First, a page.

According to the CHQPR report, 631 rural hospitals are at risk of closure in the “near future,” with over 200 of those at “immediate risk” of closing. In “almost half” of states, 25% of rural hospitals are at risk of closure, and in 10 states, 40% or more are at risk. Hawaii (75%), Connecticut (67%) and Alabama (60%) have the highest proportion of hospitals at risk of closure. Texas (50%) is the most populous state to have at least half of its rural hospitals at risk. This precarious state of affairs follows 112 rural hospital closures between 2010 and July 2019, per HHS. Rural obstetric care is in particularly poor shape. Researchers from the University of Minnesota found that 165 rural obstetric units closed between 2004 and 2014, “leaving over half of rural counties without obstetric services,” as HHS put it.

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Humana Will Buy One Primary Care Group — and Could Snap Up Another

Humana Inc. will spend between $450 million and $550 million in debt and cash to gain full control of a group of primary care clinics that it launched with private equity firm Welsh, Carson, Anderson and Stowe (WCAS), and company executives said during the firm’s recent investor day that Humana plans to double down on its existing primary care M&A strategy. Health care finance experts tell AIS Health, a division of MMIT, that insurers’ spending spree on providers is only likely to accelerate, but that Humana is in pole position to benefit from deep investments in Medicare Advantage-focused primary care.

Health insurers have spent billions to acquire outpatient providers since the onset of the COVID-19 pandemic. Finance experts tell AIS Health that the spending spree has two sources of capital. Carriers are spending huge cash reserves taken in during the deepest parts of the pandemic, which saw utilization plummet as premium revenues increased. In addition, Wall Street is bullish on managed care: Lenders are lining up to offer generous terms to acquisition-hungry insurers, which have enjoyed strong stock performance since the start of the pandemic era.

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Private Plans in Michigan Stall Under CPC+ Model

A primary care reform model in Michigan failed to deliver intended cost savings and quality improvements among two private payers, casting doubt on whether current value-based model designs in the primary care space have the muscle to exert real benefits.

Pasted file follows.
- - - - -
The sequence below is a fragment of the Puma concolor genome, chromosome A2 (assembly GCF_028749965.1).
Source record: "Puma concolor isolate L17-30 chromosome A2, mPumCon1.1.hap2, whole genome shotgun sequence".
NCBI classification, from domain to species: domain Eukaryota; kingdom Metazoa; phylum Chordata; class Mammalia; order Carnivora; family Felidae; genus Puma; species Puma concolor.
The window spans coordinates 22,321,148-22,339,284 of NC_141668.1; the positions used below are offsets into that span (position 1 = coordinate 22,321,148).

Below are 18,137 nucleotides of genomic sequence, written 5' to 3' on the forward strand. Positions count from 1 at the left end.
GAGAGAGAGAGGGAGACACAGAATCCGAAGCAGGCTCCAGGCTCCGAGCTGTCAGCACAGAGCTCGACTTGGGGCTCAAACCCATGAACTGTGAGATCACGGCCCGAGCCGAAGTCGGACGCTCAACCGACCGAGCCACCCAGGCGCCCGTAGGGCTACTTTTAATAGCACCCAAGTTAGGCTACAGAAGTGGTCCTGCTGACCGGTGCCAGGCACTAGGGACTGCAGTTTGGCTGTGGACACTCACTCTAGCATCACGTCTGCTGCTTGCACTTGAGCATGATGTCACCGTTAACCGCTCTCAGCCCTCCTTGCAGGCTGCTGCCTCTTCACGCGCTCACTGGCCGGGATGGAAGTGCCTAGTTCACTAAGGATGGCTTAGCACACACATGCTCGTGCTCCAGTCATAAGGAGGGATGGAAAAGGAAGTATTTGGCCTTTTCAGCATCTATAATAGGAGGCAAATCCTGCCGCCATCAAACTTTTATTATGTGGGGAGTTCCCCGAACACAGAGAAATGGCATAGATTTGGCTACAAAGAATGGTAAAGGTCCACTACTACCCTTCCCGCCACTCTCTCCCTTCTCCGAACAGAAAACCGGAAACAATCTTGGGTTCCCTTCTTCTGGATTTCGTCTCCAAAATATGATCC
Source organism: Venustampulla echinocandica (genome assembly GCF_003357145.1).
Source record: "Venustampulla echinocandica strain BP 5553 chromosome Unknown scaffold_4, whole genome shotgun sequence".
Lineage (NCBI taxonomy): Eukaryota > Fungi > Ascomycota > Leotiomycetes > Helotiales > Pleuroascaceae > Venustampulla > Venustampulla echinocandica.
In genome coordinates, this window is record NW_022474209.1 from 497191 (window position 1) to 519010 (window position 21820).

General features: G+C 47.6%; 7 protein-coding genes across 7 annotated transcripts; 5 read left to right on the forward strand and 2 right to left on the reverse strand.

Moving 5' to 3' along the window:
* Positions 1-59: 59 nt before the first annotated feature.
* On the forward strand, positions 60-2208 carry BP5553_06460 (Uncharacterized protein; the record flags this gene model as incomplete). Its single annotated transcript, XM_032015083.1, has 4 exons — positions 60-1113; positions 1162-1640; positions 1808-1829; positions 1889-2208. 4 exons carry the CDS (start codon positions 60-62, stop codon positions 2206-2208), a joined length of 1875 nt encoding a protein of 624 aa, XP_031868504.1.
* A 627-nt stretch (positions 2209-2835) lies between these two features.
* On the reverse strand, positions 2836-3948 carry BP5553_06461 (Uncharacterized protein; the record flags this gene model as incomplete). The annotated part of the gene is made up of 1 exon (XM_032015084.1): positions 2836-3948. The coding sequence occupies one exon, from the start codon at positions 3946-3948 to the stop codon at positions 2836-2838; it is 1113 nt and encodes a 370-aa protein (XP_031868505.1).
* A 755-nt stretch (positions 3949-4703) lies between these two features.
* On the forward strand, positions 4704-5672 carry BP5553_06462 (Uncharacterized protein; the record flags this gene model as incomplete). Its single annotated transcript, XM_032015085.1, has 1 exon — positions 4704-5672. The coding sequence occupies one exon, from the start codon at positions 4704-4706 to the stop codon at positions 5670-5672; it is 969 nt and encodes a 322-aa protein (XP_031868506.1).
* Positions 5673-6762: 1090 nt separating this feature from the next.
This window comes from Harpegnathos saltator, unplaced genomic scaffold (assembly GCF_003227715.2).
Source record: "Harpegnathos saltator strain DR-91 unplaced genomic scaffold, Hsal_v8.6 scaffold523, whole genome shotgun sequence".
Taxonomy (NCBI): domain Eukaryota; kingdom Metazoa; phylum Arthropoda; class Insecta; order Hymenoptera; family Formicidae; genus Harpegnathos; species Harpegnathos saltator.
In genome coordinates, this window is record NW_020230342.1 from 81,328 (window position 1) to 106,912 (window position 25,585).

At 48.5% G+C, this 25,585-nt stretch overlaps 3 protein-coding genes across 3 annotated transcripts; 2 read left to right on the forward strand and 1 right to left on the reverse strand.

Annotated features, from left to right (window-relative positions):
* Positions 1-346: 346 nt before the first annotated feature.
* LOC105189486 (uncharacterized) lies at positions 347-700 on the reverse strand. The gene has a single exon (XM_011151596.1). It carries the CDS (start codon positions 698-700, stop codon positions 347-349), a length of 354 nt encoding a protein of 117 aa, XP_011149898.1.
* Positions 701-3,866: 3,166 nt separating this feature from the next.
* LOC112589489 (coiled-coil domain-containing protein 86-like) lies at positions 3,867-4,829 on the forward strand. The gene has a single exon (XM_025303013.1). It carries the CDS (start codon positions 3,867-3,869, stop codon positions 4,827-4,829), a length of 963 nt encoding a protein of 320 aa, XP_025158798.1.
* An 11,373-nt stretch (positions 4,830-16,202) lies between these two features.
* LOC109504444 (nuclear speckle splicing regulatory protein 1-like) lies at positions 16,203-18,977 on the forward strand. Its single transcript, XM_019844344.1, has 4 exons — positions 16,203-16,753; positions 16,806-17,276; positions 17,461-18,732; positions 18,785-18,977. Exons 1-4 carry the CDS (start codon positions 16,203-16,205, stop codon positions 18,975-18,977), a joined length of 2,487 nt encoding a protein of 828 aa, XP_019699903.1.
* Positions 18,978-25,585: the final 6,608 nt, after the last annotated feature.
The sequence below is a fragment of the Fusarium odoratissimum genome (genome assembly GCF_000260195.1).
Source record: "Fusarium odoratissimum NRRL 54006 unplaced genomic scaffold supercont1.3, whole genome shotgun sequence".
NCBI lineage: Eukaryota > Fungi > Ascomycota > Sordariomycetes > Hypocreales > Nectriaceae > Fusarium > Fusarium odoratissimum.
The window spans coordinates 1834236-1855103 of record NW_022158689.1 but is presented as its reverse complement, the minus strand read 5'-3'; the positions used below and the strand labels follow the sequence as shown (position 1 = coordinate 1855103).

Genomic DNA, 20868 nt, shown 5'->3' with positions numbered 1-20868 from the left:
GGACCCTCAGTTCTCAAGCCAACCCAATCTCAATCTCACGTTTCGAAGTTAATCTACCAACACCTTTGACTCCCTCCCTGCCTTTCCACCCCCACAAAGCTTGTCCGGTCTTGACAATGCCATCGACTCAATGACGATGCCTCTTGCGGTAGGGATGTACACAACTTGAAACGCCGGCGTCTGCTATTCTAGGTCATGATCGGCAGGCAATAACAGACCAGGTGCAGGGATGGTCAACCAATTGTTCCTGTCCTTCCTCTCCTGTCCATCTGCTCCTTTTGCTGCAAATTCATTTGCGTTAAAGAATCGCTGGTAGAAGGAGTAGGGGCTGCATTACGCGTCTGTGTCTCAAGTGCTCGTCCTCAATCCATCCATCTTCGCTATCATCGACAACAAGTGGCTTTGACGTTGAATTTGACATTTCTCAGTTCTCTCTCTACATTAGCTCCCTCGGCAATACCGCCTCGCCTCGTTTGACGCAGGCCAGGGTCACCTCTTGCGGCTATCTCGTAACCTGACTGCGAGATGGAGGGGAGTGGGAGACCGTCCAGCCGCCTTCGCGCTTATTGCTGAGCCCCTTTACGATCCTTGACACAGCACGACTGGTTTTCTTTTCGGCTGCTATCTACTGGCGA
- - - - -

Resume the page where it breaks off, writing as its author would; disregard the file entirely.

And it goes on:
A study published in the September issue of Health Affairs analyzed the spending and quality results of two large insurers in Michigan that offered a payment reform model designed after the federal Comprehensive Primary Care Plus (CPC+) program. The results were muted: Among the private payers involved, the CPC+ model failed to reduce total spending; the results indicate that, when accounting for care management fees, spending actually rose under the CPC+ program. On the quality side, performance remained unchanged between CPC+ and non-CPC+ participants.

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Health Systems May See More Savings With Medicare Advantage vs. Medicare ACOs

A new study published in JAMA Network Open raises questions about whether health systems can actually achieve significant savings through the Medicare Shared Savings Program (MSSP), or if Medicare Advantage could be a better bet. To identify spending patterns in MA and MSSP’s Accountable Care Organizations (ACOs), researchers studied the characteristics and claims data of about 16,000 Medicare patients at Ochsner Health System (OHS), a large, academic system in Louisiana, from 2014 to 2018. Ochsner joined MSSP in 2013, and its ACO hosts more than 2,200 providers. It also offers MA plans via a partnership with Humana Inc.

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APG’s Susan Dentzer Discusses Value-Based Care Goals, Challenges Across Medicare

CMS’s Center for Medicare and Medicaid Innovation last year declared a goal of having all traditional Medicare enrollees in an accountable care arrangement by 2030. America’s Physician Groups (APG), which represents more than 300 physician groups that accept various degrees of risk with all payer types, including Medicare Advantage plans, wants CMS to apply that same goal to MA. In a recent comment letter on CMS’s request for information on the MA program, APG President and CEO Susan Dentzer urged the administration to incentivize the delegation of full risk to providers in MA.

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Six Major California Payers Agree to Join Value-Based Primary Care Initiative

Six payers have signed a memorandum of understanding (MOU) to become the first members of the California Advanced Primary Care Initiative, a new program intended to expand the use of value-based primary care in the state.

The initiative is in its early stages, and plenty of work needs to be done to finalize the plans, according to participants in the program who spoke with AIS Health, a division of MMIT. But the agreement calls for the companies to work together to increase their investment in primary care, contract with providers in value-based arrangements, adopt measures that will be publicly released, and hold practices accountable for meeting benchmarks and reward them for strong performance.